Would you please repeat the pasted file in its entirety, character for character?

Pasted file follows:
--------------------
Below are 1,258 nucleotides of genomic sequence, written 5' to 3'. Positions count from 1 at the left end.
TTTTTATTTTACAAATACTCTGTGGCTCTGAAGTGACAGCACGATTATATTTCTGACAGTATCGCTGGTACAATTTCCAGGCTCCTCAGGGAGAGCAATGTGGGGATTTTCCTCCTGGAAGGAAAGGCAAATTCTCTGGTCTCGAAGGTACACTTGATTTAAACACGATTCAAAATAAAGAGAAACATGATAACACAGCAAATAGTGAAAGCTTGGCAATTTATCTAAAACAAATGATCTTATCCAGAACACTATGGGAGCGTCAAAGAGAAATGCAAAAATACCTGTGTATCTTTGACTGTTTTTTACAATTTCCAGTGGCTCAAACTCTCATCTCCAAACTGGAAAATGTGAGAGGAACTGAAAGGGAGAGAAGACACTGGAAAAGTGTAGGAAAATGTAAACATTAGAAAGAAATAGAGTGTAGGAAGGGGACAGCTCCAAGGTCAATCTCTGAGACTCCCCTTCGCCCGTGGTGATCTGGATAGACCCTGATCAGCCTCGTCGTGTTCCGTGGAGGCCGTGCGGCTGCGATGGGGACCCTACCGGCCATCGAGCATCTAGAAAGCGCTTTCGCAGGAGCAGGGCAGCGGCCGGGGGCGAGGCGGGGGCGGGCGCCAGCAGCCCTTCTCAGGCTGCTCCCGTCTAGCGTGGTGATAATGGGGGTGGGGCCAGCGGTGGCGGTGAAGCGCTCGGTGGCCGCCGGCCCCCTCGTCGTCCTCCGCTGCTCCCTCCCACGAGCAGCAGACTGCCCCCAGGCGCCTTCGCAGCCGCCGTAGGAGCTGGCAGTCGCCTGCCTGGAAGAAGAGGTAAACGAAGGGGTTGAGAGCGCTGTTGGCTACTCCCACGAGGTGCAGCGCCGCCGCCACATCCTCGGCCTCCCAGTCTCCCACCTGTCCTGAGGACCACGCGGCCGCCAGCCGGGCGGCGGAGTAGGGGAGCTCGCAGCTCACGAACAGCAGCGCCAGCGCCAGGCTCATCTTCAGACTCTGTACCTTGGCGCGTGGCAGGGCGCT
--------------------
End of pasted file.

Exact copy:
Below are 1,258 nucleotides of genomic sequence, written 5' to 3'. Positions count from 1 at the left end.
TTTTTATTTTACAAATACTCTGTGGCTCTGAAGTGACAGCACGATTATATTTCTGACAGTATCGCTGGTACAATTTCCAGGCTCCTCAGGGAGAGCAATGTGGGGATTTTCCTCCTGGAAGGAAAGGCAAATTCTCTGGTCTCGAAGGTACACTTGATTTAAACACGATTCAAAATAAAGAGAAACATGATAACACAGCAAATAGTGAAAGCTTGGCAATTTATCTAAAACAAATGATCTTATCCAGAACACTATGGGAGCGTCAAAGAGAAATGCAAAAATACCTGTGTATCTTTGACTGTTTTTTACAATTTCCAGTGGCTCAAACTCTCATCTCCAAACTGGAAAATGTGAGAGGAACTGAAAGGGAGAGAAGACACTGGAAAAGTGTAGGAAAATGTAAACATTAGAAAGAAATAGAGTGTAGGAAGGGGACAGCTCCAAGGTCAATCTCTGAGACTCCCCTTCGCCCGTGGTGATCTGGATAGACCCTGATCAGCCTCGTCGTGTTCCGTGGAGGCCGTGCGGCTGCGATGGGGACCCTACCGGCCATCGAGCATCTAGAAAGCGCTTTCGCAGGAGCAGGGCAGCGGCCGGGGGCGAGGCGGGGGCGGGCGCCAGCAGCCCTTCTCAGGCTGCTCCCGTCTAGCGTGGTGATAATGGGGGTGGGGCCAGCGGTGGCGGTGAAGCGCTCGGTGGCCGCCGGCCCCCTCGTCGTCCTCCGCTGCTCCCTCCCACGAGCAGCAGACTGCCCCCAGGCGCCTTCGCAGCCGCCGTAGGAGCTGGCAGTCGCCTGCCTGGAAGAAGAGGTAAACGAAGGGGTTGAGAGCGCTGTTGGCTACTCCCACGAGGTGCAGCGCCGCCGCCACATCCTCGGCCTCCCAGTCTCCCACCTGTCCTGAGGACCACGCGGCCGCCAGCCGGGCGGCGGAGTAGGGGAGCTCGCAGCTCACGAACAGCAGCGCCAGCGCCAGGCTCATCTTCAGACTCTGTACCTTGGCGCGTGGCAGGGCGCT